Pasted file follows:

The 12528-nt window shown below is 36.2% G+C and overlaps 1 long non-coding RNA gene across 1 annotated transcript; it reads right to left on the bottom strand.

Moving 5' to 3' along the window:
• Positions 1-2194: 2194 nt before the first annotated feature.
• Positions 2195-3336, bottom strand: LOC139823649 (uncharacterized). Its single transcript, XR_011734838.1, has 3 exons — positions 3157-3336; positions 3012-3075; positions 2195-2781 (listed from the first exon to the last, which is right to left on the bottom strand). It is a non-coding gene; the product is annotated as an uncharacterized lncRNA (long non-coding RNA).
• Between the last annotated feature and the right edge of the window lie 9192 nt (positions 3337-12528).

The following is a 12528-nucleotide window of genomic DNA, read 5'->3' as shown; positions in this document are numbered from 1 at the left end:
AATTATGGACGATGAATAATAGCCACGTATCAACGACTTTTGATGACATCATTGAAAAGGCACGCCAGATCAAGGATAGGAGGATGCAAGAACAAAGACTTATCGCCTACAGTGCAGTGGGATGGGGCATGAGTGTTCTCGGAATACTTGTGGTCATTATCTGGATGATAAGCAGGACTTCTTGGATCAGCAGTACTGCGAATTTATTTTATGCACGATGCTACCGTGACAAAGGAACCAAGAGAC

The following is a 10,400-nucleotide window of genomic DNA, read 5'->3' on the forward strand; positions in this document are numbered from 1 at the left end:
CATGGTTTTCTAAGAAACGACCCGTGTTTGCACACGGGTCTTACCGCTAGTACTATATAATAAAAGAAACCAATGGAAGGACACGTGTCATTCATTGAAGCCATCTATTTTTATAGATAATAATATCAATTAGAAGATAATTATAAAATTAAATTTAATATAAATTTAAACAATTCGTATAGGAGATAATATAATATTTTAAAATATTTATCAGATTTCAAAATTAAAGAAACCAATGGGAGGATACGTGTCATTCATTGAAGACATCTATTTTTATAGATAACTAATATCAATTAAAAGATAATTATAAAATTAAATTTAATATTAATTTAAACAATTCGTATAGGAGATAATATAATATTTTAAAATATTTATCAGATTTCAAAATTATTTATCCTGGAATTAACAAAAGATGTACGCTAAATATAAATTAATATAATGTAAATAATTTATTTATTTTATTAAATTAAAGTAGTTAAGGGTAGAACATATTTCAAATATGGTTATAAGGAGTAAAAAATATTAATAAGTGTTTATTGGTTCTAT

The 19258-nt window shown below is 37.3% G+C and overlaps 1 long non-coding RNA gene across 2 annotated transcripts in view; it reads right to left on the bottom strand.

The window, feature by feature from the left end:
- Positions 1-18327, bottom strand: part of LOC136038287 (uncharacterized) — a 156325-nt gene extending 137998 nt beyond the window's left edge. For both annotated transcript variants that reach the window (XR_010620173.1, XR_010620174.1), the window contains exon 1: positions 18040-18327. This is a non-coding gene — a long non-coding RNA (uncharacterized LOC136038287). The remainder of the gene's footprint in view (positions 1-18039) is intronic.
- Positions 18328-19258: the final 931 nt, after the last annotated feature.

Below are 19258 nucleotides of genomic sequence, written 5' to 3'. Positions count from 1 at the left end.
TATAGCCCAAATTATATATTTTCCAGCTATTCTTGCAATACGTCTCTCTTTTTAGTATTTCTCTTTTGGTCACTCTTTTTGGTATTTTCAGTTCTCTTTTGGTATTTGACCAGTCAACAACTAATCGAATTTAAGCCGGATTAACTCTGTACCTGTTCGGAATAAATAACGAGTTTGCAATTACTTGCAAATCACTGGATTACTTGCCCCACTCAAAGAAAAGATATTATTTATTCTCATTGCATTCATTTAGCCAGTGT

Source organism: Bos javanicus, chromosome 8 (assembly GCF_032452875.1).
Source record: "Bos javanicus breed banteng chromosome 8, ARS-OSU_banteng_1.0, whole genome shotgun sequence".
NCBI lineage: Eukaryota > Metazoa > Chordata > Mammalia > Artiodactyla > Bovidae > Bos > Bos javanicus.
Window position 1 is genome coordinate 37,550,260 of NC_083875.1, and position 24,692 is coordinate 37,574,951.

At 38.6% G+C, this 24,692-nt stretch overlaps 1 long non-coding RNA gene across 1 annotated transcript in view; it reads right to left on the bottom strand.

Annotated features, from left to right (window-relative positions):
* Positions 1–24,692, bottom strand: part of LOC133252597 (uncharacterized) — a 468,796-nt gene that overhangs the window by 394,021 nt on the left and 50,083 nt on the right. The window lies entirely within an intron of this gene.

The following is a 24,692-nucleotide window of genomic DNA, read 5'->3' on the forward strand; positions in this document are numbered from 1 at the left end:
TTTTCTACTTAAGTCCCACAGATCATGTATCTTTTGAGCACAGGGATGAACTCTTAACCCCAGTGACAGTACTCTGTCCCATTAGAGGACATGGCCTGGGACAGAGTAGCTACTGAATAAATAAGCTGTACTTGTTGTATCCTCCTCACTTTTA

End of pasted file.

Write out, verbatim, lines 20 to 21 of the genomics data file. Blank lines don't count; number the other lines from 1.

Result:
At 38.6% G+C, this 24,692-nt stretch overlaps 1 long non-coding RNA gene across 1 annotated transcript in view; it reads right to left on the bottom strand.

Annotated features, from left to right (window-relative positions):